This gem of a show was the Grateful Dead's set on an outstanding bill put together by Bill Graham at Winterland to raise money for the marijuana defense fund back in 1967...politics and drugs aside, just peep the poster and check out the amazing lineup:

and all for $2.50!!!!  Unreal.  Not only do you Get Quicksilver Messenger Service, you get Big Brother and Janis shaking her booty and singing her face off! 
That is some lineup....ahh to have been in San Fran in the late 60's....anyway I won't get all Hunter S high water mark on you,

but this must have been a killer night and the Dead's set is a major reason why.  A quick and powerful "Morning Dew" opens up their set and it finds Jerry blasting away on riffs into the night.  From the jump off the energy is sky fricking high.  The boys motor and fire on all cylinders and you can tell it is going to be a hot set.  "The New Potato Caboose" is mega, with the group branching out and exploring their jamming jones that would make them world famous in only a few years.

I mentioned I am not the biggest PigPen fan, but on this night his organs are ramped up and roll all over the tunes, adding a bit of a church feel to the proceedings.  He was "on" this night back in '67 and takes center stage on the burning "It Hurts Me, Too".  The next 3:20 seconds are some of the coolest I have heard in a while...the band simply BLAZE'S through the classic "Cold Rain & Snow".  I have always loved this tune when the group does it, but this version is simply jump-up-and-down-goodness.  They are amped and run through the classic with more energy then they sometimes put fourth in full shows during some of the later years.  Don't skip this one.

I mentioned in another brief post on 1967 that Mickey Hart started jamming with the boys in September of that year and this is one of his first official shows with the group and you can hear the interplay with Billy that would make the Rhythm Devils a percussion institution.  Unfortunately things just seem to get cooking for the group during "Turn On Your Lovelight" when this recording cuts out, this is a bummer, but really the only one present during this set.  A super fast "Beat It On Down The Line" is ran through next and shows off Bobby's chops as a lead singer and pop music poster boy...
 I keed...I just wanted to use this pic of him from 67...he nails "Beat It..."  The group then falls into bombarding the ears with a "Cryptical Envelopment>That's It For The Other> Cryptical Envelopment" jaunt that rips through the speakers with vibrant it should because as far as I can tell, this is the first version ever played, and has some funky different lyrics that would never show up again:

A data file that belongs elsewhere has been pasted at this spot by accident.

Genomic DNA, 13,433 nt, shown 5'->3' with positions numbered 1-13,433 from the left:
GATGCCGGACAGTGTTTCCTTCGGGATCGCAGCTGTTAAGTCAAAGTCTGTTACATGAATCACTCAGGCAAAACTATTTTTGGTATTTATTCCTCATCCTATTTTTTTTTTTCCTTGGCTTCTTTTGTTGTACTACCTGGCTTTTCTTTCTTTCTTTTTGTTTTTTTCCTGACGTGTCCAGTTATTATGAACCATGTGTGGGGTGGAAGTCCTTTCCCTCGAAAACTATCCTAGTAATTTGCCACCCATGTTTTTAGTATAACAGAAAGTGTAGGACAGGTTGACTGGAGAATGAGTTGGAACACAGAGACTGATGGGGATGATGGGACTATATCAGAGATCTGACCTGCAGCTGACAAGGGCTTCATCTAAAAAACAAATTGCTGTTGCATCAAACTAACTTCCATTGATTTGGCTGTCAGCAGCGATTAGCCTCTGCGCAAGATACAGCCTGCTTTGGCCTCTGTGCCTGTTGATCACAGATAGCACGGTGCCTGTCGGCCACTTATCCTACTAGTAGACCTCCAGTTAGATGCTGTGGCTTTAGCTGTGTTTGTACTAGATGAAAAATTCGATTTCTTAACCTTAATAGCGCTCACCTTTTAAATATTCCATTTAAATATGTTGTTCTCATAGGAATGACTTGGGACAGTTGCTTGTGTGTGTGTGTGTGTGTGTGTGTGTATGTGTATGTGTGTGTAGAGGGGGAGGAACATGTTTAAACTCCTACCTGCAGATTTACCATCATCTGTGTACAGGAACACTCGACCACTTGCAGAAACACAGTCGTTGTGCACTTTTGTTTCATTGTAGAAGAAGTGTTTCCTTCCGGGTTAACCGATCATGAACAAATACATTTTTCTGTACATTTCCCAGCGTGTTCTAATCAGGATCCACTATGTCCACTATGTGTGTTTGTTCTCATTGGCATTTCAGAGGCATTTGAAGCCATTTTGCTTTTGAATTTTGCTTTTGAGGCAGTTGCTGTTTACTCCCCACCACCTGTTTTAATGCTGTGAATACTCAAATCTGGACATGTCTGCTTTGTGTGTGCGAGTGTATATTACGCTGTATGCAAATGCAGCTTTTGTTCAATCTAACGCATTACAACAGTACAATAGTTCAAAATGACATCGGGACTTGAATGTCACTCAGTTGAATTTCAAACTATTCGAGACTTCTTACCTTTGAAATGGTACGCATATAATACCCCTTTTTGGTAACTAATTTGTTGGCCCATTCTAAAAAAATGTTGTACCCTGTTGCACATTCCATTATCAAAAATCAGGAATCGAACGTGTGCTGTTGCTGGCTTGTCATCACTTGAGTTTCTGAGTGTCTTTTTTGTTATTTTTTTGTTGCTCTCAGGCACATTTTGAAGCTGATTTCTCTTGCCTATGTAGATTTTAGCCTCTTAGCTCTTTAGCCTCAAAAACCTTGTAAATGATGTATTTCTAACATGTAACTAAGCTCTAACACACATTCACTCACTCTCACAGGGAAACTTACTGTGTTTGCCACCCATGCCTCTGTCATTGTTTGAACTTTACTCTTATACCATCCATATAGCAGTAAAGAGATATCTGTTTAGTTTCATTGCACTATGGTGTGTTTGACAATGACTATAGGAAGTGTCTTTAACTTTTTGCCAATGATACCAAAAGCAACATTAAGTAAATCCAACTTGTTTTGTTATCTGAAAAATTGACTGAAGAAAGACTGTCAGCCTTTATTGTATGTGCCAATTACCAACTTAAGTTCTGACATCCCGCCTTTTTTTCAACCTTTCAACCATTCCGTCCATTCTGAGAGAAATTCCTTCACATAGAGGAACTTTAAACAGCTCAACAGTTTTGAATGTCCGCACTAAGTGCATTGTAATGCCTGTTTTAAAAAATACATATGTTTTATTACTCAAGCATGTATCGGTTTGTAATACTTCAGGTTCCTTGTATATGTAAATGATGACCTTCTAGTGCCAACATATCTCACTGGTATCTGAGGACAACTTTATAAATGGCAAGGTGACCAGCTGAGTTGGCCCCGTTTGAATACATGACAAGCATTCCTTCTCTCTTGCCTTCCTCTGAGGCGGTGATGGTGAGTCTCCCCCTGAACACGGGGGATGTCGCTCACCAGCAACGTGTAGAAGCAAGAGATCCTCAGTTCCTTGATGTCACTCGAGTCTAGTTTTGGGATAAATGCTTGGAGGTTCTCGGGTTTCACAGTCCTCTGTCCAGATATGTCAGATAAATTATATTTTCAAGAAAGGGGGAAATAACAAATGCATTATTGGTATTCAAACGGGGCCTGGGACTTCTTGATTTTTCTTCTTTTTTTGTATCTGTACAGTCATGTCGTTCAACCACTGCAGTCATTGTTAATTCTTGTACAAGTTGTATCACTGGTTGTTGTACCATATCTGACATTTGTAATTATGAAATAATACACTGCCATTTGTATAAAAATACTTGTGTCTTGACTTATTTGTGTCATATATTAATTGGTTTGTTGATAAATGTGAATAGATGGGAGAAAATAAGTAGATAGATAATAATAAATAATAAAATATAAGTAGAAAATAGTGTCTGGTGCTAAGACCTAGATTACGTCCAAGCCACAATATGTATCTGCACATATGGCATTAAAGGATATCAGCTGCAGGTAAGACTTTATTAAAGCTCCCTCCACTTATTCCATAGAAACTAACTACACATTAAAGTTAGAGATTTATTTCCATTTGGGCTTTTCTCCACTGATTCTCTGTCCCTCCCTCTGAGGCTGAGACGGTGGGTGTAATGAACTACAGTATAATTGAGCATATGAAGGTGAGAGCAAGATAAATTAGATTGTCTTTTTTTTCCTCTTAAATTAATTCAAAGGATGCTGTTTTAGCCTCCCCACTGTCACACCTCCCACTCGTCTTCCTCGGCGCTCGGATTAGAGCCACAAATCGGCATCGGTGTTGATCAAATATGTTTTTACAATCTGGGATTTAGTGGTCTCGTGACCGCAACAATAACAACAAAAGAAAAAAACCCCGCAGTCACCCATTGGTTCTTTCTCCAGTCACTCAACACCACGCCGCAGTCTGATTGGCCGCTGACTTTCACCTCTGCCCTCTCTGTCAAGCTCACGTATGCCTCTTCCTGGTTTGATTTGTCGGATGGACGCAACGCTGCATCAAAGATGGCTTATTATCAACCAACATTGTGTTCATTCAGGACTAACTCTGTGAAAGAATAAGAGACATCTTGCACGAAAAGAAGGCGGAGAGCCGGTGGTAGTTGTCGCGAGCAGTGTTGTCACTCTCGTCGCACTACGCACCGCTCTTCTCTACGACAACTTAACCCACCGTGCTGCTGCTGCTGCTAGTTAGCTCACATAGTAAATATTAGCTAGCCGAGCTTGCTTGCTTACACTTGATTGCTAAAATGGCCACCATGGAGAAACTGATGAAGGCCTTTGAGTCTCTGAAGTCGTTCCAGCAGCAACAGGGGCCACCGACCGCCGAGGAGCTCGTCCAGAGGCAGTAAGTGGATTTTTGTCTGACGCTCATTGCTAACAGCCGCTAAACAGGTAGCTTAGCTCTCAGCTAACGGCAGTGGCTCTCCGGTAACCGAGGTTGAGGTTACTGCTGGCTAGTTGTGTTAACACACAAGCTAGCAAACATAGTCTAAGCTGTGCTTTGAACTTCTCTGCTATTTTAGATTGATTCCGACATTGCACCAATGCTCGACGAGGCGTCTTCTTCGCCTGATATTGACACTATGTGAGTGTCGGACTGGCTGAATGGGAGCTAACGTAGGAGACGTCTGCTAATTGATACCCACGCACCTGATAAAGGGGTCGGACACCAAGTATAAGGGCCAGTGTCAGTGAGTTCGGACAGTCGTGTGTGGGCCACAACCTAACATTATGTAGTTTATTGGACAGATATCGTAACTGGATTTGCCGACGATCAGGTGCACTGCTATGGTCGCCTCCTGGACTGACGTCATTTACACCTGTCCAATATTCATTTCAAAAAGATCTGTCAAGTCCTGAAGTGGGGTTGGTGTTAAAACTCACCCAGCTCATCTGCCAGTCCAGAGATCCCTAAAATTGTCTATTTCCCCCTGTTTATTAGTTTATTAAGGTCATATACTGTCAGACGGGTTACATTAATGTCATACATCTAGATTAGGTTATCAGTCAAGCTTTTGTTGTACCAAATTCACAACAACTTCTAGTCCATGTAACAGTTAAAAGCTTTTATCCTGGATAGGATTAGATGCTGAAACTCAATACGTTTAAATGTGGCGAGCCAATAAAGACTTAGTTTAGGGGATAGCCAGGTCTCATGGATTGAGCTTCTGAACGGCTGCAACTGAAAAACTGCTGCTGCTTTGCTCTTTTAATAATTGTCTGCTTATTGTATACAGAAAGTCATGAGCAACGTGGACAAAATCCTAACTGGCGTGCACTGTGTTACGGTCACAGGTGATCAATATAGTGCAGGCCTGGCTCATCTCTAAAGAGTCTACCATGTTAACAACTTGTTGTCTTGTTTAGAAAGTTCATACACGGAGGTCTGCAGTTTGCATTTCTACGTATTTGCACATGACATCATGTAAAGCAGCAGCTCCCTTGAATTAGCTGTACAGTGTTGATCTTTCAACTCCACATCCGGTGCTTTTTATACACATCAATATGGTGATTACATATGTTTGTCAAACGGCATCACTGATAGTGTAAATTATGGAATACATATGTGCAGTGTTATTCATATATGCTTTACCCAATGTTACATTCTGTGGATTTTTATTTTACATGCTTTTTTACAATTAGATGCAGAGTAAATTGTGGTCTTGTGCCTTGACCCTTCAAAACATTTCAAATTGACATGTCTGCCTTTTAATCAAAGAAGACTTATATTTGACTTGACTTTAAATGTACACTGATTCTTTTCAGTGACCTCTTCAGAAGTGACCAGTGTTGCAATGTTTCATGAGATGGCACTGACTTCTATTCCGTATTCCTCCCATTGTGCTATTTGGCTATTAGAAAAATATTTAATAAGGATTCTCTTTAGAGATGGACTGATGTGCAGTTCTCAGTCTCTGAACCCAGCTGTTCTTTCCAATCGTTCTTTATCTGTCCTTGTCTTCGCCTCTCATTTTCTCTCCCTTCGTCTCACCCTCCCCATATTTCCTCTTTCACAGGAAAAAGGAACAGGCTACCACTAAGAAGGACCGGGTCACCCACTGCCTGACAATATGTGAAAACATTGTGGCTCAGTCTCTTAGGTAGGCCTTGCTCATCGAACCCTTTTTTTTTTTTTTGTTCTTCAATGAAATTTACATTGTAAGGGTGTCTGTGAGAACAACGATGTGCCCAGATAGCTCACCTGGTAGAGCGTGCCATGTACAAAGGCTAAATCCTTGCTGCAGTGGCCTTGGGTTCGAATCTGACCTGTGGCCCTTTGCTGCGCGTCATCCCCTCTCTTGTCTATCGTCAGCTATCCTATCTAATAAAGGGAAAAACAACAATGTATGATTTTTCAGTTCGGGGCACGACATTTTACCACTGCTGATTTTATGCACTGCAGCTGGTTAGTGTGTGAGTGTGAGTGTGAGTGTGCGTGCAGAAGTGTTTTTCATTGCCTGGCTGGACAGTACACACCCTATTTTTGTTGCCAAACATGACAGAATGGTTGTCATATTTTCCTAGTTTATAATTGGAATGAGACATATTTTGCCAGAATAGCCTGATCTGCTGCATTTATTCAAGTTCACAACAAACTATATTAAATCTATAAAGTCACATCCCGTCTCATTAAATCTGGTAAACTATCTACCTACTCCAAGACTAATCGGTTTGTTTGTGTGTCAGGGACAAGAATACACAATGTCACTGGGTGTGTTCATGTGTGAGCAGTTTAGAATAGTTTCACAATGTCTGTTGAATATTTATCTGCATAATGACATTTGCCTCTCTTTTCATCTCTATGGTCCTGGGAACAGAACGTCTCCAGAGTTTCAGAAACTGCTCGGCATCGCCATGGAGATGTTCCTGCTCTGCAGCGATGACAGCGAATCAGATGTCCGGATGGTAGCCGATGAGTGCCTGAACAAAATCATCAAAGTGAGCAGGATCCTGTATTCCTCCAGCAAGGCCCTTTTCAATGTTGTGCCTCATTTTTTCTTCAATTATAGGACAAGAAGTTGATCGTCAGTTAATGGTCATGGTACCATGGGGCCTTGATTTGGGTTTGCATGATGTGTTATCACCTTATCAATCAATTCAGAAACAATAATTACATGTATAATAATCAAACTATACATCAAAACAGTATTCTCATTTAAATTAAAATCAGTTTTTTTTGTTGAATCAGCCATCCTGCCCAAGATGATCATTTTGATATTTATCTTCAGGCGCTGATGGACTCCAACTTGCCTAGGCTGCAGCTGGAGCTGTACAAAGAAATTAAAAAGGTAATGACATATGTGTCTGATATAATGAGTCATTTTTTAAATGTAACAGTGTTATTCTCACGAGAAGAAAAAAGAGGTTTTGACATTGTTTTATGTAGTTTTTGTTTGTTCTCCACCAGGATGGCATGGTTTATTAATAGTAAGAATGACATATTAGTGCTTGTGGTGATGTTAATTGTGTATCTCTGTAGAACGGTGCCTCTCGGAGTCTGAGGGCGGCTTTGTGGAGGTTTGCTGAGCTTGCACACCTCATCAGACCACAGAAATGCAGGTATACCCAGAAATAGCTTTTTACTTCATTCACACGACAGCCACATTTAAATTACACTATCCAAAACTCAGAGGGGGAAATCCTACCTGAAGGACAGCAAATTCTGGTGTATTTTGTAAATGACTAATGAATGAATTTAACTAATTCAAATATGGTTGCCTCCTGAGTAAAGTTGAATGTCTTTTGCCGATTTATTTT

1st verse:
When I woke up this morning my head was not attached
I asked my friends about it, try to find out where its at
[inaudible]...came up inside of me, blew the dust clouds all away
The heat came 'round & busted me for smiling on a cloudy day

2nd verse:

Well the heat down in jail they weren't very smart
They taught me how to read & write,they taught me the precious arts
When I was breaking out of jail I learned that right away
That they didn't need me telling them about smiling first and running _?_

This is an epic song in the Dead cannon, but like a lot of things about the group "exact facts" and "specifics" are hard to come by, in fact doesn't even have this show listed on their site...However this version is an adventure, once the unique lyrics are out of the way the group simply explodes over the last 8+ minutes, scales are climbed and slid back down, bass lines bubble over, organ fills flow and drum marches push things along.  What a movement of music, if anything it feels like it ends too soon.  For more on the tune, check out the always great annotated dead page.   
This is a hell of a show and hearkens back to a wild time in the country's history and the bands insane crazy days...I mentioned the vibrant energy...this is a show you can feel.  Enjoy.

One more time I need to congratulate The Boys in Blue...Chelsea won the double for the first time in their history!!!!

Thursday, May 13, 2010

The Sazer-Wrap of Jazzfest 2010

Prescription?  Perfect!
Trying to do a "Sazer-Wrap" up of the Jazzfest trip is next to impossible, even as I started typing this I got the perma-grin back a'glowin'.  I will try to sum it up, but I can' truly explain the glory of it all; how can you not love a town that has a protest parade regarding the new Arizona Immigration law with a full band, dancers and drinks?! For those who were there, you know...for those who haven't been all I can say is...go.  I will focus on a couple of things, and leave the rest out there to myths and legends.  My first 2 hours in town basically sums up the Voodoo Magic:
After Checking in, and having a great meal at EAT we trounced over towards The Louisiana Music Factory to see Kermit Ruffins blow his horn.

(Here's Kermit from 09 in the same spot, I couldn't get a video this year)